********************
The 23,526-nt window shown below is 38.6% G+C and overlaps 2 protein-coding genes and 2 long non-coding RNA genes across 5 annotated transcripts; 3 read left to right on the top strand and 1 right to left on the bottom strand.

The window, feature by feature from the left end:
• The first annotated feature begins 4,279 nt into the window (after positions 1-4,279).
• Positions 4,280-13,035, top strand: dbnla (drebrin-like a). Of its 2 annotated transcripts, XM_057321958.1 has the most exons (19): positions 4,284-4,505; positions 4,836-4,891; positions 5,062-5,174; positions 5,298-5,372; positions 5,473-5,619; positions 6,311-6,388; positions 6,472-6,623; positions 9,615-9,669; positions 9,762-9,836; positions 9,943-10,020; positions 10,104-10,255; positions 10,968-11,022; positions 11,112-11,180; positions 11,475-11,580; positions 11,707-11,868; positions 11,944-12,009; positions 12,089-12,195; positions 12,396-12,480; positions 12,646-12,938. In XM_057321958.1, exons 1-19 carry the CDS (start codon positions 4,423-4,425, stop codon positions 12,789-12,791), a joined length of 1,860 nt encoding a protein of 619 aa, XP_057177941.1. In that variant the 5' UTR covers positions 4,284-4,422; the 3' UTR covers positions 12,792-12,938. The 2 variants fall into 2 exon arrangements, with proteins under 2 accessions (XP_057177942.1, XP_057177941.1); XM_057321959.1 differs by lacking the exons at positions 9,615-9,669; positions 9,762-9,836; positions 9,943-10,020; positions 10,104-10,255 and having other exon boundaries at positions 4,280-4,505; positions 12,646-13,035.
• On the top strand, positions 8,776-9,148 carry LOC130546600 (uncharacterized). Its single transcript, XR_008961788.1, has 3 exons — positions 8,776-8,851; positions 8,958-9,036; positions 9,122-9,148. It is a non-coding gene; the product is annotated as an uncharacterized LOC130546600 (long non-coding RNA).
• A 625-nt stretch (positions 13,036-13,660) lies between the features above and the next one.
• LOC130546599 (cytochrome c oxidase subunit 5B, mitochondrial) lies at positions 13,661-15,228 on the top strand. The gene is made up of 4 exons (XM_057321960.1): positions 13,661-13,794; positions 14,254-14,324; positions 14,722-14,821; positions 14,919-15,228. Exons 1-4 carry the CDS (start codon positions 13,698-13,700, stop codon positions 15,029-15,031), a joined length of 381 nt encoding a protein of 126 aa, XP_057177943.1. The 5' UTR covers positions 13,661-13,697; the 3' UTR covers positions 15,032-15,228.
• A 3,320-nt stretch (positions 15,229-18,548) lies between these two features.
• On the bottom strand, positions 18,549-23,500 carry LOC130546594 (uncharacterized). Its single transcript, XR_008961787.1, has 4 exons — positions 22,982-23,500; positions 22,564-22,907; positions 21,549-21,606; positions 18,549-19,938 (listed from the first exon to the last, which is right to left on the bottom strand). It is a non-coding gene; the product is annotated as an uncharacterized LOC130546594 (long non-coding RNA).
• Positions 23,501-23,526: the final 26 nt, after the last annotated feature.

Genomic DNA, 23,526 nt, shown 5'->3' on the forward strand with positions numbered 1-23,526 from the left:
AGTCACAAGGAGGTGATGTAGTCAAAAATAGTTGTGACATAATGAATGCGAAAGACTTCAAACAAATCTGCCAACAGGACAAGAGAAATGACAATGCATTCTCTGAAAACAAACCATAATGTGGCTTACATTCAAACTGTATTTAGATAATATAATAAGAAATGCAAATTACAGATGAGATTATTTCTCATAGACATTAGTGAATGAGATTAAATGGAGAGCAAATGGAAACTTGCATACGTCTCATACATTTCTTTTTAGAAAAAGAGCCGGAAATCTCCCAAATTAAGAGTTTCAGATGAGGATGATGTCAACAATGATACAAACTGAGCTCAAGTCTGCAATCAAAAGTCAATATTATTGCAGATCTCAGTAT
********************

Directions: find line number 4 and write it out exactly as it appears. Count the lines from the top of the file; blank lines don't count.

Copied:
• Positions 4,280-13,035, top strand: dbnla (drebrin-like a). Of its 2 annotated transcripts, XM_057321958.1 has the most exons (19): positions 4,284-4,505; positions 4,836-4,891; positions 5,062-5,174; positions 5,298-5,372; positions 5,473-5,619; positions 6,311-6,388; positions 6,472-6,623; positions 9,615-9,669; positions 9,762-9,836; positions 9,943-10,020; positions 10,104-10,255; positions 10,968-11,022; positions 11,112-11,180; positions 11,475-11,580; positions 11,707-11,868; positions 11,944-12,009; positions 12,089-12,195; positions 12,396-12,480; positions 12,646-12,938. In XM_057321958.1, exons 1-19 carry the CDS (start codon positions 4,423-4,425, stop codon positions 12,789-12,791), a joined length of 1,860 nt encoding a protein of 619 aa, XP_057177941.1. In that variant the 5' UTR covers positions 4,284-4,422; the 3' UTR covers positions 12,792-12,938. The 2 variants fall into 2 exon arrangements, with proteins under 2 accessions (XP_057177942.1, XP_057177941.1); XM_057321959.1 differs by lacking the exons at positions 9,615-9,669; positions 9,762-9,836; positions 9,943-10,020; positions 10,104-10,255 and having other exon boundaries at positions 4,280-4,505; positions 12,646-13,035.